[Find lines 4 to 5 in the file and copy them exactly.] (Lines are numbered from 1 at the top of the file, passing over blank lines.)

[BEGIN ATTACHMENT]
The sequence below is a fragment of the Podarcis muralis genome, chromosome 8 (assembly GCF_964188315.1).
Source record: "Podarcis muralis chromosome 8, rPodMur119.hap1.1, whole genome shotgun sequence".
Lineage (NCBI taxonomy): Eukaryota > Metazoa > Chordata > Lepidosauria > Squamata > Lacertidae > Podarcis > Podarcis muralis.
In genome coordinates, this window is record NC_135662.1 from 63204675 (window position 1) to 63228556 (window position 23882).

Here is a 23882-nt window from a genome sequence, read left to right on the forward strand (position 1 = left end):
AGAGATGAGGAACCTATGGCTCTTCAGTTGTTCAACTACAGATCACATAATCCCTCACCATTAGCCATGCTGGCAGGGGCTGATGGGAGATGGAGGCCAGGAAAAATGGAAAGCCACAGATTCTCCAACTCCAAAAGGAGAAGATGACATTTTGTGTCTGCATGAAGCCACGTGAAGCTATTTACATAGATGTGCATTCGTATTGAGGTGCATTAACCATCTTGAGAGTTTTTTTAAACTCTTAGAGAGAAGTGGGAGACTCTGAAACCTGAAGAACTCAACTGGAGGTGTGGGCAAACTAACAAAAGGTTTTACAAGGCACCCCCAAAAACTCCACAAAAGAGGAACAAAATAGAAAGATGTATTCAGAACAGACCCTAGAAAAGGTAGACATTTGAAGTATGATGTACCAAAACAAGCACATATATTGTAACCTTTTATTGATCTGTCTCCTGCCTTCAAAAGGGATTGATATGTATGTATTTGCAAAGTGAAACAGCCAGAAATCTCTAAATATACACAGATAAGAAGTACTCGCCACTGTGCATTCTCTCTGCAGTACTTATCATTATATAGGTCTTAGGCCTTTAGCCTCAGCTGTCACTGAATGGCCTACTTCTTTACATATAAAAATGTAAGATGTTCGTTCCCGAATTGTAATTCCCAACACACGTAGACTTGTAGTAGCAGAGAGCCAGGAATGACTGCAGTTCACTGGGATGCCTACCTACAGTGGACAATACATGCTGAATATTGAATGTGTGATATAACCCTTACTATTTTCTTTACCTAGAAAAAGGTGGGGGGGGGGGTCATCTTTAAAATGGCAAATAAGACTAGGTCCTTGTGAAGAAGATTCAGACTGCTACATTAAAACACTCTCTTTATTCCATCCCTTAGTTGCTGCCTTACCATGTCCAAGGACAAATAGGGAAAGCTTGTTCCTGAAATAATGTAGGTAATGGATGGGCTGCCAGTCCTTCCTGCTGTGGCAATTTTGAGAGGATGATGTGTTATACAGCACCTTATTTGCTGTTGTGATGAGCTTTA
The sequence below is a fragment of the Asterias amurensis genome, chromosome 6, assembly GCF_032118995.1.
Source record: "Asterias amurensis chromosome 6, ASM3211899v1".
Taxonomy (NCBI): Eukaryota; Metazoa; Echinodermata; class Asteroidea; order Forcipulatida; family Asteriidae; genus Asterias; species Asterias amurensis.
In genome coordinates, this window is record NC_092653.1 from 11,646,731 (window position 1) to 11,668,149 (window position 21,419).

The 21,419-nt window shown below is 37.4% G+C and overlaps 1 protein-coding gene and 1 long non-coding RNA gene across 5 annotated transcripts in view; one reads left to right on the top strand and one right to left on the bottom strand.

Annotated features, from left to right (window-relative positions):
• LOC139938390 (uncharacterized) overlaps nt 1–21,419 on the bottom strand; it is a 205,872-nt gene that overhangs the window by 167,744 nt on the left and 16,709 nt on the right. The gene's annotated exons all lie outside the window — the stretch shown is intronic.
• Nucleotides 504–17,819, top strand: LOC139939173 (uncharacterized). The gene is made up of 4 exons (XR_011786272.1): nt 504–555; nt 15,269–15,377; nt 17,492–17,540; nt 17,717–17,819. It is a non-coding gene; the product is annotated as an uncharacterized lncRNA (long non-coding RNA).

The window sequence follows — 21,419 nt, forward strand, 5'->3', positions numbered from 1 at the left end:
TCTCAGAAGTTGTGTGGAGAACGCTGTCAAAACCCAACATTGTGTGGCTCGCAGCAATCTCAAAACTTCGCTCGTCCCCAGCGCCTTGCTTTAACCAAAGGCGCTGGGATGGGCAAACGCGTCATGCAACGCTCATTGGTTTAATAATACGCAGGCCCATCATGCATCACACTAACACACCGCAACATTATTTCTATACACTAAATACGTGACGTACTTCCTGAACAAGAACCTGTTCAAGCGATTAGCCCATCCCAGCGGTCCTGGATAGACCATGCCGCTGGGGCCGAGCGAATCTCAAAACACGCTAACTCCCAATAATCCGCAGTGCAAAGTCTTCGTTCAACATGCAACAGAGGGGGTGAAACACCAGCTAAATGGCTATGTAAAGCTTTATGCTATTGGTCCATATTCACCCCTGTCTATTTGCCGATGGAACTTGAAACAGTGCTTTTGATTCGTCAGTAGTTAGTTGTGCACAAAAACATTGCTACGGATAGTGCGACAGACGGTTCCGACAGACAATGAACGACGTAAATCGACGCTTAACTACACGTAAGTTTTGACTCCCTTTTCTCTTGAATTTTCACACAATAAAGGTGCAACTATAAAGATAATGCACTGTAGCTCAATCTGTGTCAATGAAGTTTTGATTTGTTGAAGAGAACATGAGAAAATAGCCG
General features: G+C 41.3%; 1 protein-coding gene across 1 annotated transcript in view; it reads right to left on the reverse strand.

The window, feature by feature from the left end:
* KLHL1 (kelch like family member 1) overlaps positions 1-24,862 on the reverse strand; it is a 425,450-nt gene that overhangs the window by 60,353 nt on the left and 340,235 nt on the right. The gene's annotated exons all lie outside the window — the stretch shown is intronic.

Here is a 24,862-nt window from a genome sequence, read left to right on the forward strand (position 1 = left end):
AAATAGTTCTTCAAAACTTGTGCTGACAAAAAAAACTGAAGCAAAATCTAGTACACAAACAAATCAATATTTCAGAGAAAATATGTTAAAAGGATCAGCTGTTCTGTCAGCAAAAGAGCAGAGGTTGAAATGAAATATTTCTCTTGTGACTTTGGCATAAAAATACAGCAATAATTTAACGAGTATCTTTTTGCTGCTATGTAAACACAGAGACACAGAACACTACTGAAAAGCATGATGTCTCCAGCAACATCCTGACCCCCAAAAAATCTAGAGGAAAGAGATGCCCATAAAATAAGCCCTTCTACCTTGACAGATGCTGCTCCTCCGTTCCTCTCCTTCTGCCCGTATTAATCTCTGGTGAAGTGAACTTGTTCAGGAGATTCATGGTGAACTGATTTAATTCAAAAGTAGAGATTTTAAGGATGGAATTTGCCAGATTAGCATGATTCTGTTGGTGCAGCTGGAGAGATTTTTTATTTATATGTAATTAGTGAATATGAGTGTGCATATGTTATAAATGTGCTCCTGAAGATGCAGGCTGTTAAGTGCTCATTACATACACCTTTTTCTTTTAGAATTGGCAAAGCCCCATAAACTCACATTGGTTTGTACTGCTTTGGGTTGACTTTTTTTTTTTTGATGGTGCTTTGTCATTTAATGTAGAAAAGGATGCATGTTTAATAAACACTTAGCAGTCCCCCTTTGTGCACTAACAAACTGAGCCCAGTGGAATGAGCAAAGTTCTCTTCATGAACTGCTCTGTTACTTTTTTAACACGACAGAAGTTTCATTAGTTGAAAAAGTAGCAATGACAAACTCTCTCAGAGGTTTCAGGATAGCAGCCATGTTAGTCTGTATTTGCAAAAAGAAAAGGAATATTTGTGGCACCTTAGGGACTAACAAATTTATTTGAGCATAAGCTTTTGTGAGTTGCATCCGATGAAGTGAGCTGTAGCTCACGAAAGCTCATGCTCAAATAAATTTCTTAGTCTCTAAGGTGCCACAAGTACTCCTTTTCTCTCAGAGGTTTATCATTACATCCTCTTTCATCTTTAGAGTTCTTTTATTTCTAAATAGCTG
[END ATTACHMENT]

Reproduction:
In genome coordinates, this window is record NC_135662.1 from 63204675 (window position 1) to 63228556 (window position 23882).

Here is a 23882-nt window from a genome sequence, read left to right on the forward strand (position 1 = left end):